By Des Cowley.
Slim Harpo: Blues King Bee of Baton Rouge
By Martin Hawkins, hb, Louisiana State University Press
Though bluesman Slim Harpo is far from a household name these days – think Muddy Waters, Howlin’ Wolf or John Lee Hooker – his work was esteemed by the cognoscenti of the 1960s British blues revival. Harpo’s songs were recorded by the Kinks, the Pretty Things, the Yardbirds, the Tea Set (later Pink Floyd), and Them. The Moody Blues took their name from one of his songs. And the Stones? Well, they recorded his classic ‘I’m a King Bee’ on their debut album, and returned for more with ’Shake your Hips’ on Exile.
Harpo’s lesser stature can, in part, be attributed to the brevity of his recording career, which lasted just thirteen years, from 1957 to his premature death in 1970, aged forty-six. That, and the fact that his stomping ground was Baton Rouge, far from blues central in Chicago or Memphis. But, as Martin Hawkins’ makes clear, Harpo and his fellow Louisiana musicians, operating at the periphery, forged their own regional variation of the blues.
Hawkins’ dogged research has uncovered an abundance of new information on Harpo’s early years, beginning with his birth, as James Moore, in 1924 on Belmont Plantation, near the small town of Lobdell, northwest of Baton Rouge. While it makes for a convoluted tale, assembled from scant sources, Harpo’s story highlights the complexity of race relations in the American south in the 1930s and 1940s. Thankfully, the narrative picks up apace when Harpo first enters the orbit of record producer JD ‘Jay’ Miller, via fellow bluesman Lightnin’ Slim, in 1956. Miller, around that time, had taken to recording Louisiana blues musicians at his studio in Crowley, Louisiana, licencing the product to Ernie Young’s Excello Records in Nashville. As Hawkins’ notes: ‘Miller always put a lot of a lot of effort into producing a distinctive disc – and he soon developed a recognizable sound, with characteristic echo and unusual percussion’. This distinctive sound can be heard clearly on Harpo’s earliest recordings for Miller, such as ‘I’m a King Bee’ and ‘I Got Love if You Want It’, both featuring his signature harp. One of the strengths of Hawkins’ book on Harpo is that it doubles as the story of JD Miller, Excello Records, and the musicians who pioneered that distinctive sound.
Like many small labels in the sixties, Excello’s strategy for chasing hits was to throw everything at the market, encouraging their artists to try every style then in vogue, from jump blues and ballads to R&B and pop. While artistry might have been the last thing on their mind, they did hit pay dirt with Harpo’s 1961 hit ‘Rainin’ in my Heart’, which charted not just in the national R&B, but crossed over into the popular Hot 100 chart.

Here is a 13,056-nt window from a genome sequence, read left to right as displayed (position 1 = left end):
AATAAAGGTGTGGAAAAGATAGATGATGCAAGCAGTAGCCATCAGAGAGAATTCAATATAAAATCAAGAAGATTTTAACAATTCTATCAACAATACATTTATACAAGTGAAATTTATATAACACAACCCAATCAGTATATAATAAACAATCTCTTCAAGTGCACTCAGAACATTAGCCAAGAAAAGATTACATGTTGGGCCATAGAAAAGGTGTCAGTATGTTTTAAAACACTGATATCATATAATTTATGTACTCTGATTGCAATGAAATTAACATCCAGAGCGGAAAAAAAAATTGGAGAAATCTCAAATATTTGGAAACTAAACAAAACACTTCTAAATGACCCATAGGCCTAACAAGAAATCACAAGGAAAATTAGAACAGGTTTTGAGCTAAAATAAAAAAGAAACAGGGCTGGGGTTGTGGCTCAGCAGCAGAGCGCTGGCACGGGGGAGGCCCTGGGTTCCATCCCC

Slim Harpo’s greatest success, though, would arrive with his 1966 single ‘Baby Scratch my Back’, one of the last songs he recorded with Jay Miller before his contract with Miller lapsed. In his final years he maintained a hectic schedule of recordings and performances, his music increasingly embraced by white rock n’ roll audiences. He played Chicago and New York, opened for Ten Years After and John Mayall’s Bluesbreakers at the Fillmore East, and – hard to imagine – supported Alice Cooper at a club on LA’s Sunset Boulevard. Sadly, he died from a suspected heart attack just as arrangements were being made for him to tour Europe. Had he have lived, it is likely he would have been a regular at the New Orleans Jazz & Heritage Festival, founded the year of his death, taking his place alongside legends such as James Booker, Professor Longhair, and Snooks Eaglin.
Martin Hawkins will be familiar to many Rhythms’ readers via his classic history of Sun Records Good Rockin’ Tonight, written with Colin Escott. When it comes to telling Slim Harpo’s story, Hawkins is clearly the man for the job, having recently overseen the release of the complete recordings for Bear Family Records, awarded ‘Historical Album of the Year’ at the 2016 Blues Music Awards. His book is a marvel of detail – at times arguably too much so – on not just Harpo and his wife and song-writing partner Lovell Moore, but also on the many Baton Rouge and Louisiana musicians who worked with Harpo or recorded for Excello Records, including Lightnin’ Slim, Lazy Lester, Robert Pete Williams, and others. For a brief few years, they, with Jay Miller at the helm, produced a batch of sides that gave birth to a regional variation of the blues known as swamp-blues.